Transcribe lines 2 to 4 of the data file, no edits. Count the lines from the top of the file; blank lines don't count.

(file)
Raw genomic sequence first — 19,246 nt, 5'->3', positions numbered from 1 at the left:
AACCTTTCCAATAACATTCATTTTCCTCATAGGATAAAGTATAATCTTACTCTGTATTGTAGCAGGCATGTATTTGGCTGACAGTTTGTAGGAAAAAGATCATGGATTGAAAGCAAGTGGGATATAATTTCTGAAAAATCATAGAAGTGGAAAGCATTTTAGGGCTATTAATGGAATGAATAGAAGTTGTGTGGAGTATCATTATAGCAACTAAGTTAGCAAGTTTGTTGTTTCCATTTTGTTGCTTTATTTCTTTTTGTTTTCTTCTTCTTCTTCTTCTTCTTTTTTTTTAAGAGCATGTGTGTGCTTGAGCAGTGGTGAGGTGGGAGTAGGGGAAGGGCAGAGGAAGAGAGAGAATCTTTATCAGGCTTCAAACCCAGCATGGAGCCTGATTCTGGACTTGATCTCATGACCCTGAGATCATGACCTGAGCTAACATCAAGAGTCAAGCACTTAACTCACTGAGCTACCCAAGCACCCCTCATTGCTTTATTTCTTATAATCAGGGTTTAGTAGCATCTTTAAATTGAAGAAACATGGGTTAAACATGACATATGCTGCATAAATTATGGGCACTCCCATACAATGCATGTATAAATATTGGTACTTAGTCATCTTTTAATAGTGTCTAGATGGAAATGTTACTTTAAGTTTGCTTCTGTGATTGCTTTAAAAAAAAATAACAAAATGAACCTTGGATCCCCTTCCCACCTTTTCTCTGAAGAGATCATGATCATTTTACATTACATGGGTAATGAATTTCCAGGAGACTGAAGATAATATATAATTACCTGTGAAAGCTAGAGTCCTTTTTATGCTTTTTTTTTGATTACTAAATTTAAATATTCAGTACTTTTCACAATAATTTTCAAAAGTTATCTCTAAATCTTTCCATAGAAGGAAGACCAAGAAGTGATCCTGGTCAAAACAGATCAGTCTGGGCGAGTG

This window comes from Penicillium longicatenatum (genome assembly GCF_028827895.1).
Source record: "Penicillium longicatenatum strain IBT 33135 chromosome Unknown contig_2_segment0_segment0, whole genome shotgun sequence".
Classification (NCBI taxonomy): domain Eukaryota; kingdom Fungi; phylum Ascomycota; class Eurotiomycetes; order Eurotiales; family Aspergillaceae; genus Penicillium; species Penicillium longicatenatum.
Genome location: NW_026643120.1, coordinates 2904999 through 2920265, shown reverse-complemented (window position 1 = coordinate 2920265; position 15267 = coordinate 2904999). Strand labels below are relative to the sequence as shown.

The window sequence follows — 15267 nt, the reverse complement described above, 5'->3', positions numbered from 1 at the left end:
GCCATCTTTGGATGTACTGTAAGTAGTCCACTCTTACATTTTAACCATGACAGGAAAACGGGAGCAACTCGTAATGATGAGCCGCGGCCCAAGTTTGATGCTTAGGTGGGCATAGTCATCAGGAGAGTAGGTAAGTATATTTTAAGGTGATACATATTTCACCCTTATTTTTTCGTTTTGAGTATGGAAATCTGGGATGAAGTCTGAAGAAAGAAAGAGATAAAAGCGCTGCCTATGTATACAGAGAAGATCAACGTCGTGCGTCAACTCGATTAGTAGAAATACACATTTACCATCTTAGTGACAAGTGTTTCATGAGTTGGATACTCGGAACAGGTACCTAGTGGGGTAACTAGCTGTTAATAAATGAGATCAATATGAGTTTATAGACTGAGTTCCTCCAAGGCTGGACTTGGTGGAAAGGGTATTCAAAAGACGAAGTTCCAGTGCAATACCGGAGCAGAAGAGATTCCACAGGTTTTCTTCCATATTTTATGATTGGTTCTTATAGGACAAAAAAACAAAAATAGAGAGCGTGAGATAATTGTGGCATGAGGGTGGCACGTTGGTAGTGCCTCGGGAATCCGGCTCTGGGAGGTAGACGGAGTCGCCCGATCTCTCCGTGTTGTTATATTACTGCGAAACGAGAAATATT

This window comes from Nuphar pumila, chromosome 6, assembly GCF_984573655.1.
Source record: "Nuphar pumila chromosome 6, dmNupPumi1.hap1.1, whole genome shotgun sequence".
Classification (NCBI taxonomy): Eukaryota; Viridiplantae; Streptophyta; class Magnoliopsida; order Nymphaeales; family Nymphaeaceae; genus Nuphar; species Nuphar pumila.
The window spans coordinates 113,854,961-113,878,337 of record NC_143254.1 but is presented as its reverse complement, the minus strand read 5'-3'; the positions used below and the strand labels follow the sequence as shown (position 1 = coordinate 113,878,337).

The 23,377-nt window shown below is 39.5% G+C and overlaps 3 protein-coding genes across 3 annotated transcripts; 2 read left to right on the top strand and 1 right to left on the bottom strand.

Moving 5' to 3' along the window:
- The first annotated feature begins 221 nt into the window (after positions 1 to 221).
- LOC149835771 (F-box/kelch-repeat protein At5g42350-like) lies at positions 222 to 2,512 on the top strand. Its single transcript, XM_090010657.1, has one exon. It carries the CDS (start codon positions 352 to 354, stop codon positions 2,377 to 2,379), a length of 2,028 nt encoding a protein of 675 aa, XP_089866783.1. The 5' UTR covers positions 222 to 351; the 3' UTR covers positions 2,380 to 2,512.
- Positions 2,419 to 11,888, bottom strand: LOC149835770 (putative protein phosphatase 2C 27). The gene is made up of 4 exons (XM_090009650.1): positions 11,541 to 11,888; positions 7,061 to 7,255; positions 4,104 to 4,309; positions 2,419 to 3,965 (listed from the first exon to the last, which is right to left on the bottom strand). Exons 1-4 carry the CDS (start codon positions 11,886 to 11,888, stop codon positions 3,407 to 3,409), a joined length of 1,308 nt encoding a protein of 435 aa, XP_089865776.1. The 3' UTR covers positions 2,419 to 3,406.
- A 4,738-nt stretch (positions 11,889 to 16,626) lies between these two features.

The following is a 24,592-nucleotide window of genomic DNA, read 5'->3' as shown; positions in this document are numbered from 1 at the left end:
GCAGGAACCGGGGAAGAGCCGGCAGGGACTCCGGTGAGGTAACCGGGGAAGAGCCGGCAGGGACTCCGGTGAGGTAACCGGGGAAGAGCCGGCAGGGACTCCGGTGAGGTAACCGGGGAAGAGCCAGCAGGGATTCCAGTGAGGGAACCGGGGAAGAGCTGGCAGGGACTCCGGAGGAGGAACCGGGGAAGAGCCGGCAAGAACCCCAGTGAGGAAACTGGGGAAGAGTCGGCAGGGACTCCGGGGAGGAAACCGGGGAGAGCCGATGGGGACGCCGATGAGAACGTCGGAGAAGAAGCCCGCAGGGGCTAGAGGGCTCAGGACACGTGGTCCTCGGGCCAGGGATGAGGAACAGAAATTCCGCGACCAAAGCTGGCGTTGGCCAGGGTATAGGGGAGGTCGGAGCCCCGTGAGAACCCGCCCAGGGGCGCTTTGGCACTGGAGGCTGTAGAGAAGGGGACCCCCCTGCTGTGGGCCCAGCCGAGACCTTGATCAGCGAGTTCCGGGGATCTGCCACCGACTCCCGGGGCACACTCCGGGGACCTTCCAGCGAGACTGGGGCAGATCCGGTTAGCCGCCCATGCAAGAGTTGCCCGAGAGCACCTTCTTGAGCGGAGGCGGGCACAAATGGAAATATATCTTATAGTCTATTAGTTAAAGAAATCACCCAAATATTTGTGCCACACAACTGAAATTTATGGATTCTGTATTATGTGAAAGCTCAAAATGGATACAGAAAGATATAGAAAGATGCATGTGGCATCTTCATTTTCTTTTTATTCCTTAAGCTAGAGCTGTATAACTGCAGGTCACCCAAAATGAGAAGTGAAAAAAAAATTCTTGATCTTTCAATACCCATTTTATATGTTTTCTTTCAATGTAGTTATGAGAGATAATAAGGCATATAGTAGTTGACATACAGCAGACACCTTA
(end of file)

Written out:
AACCTTTCCAATAACATTCATTTTCCTCATAGGATAAAGTATAATCTTACTCTGTATTGTAGCAGGCATGTATTTGGCTGACAGTTTGTAGGAAAAAGATCATGGATTGAAAGCAAGTGGGATATAATTTCTGAAAAATCATAGAAGTGGAAAGCATTTTAGGGCTATTAATGGAATGAATAGAAGTTGTGTGGAGTATCATTATAGCAACTAAGTTAGCAAGTTTGTTGTTTCCATTTTGTTGCTTTATTTCTTTTTGTTTTCTTCTTCTTCTTCTTCTTCTTTTTTTTTAAGAGCATGTGTGTGCTTGAGCAGTGGTGAGGTGGGAGTAGGGGAAGGGCAGAGGAAGAGAGAGAATCTTTATCAGGCTTCAAACCCAGCATGGAGCCTGATTCTGGACTTGATCTCATGACCCTGAGATCATGACCTGAGCTAACATCAAGAGTCAAGCACTTAACTCACTGAGCTACCCAAGCACCCCTCATTGCTTTATTTCTTATAATCAGGGTTTAGTAGCATCTTTAAATTGAAGAAACATGGGTTAAACATGACATATGCTGCATAAATTATGGGCACTCCCATACAATGCATGTATAAATATTGGTACTTAGTCATCTTTTAATAGTGTCTAGATGGAAATGTTACTTTAAGTTTGCTTCTGTGATTGCTTTAAAAAAAAATAACAAAATGAACCTTGGATCCCCTTCCCACCTTTTCTCTGAAGAGATCATGATCATTTTACATTACATGGGTAATGAATTTCCAGGAGACTGAAGATAATATATAATTACCTGTGAAAGCTAGAGTCCTTTTTATGCTTTTTTTTTGATTACTAAATTTAAATATTCAGTACTTTTCACAATAATTTTCAAAAGTTATCTCTAAATCTTTCCATAGAAGGAAGACCAAGAAGTGATCCTGGTCAAAACAGATCAGTCTGGGCGAGTG

This window comes from Penicillium longicatenatum (genome assembly GCF_028827895.1).
Source record: "Penicillium longicatenatum strain IBT 33135 chromosome Unknown contig_2_segment0_segment0, whole genome shotgun sequence".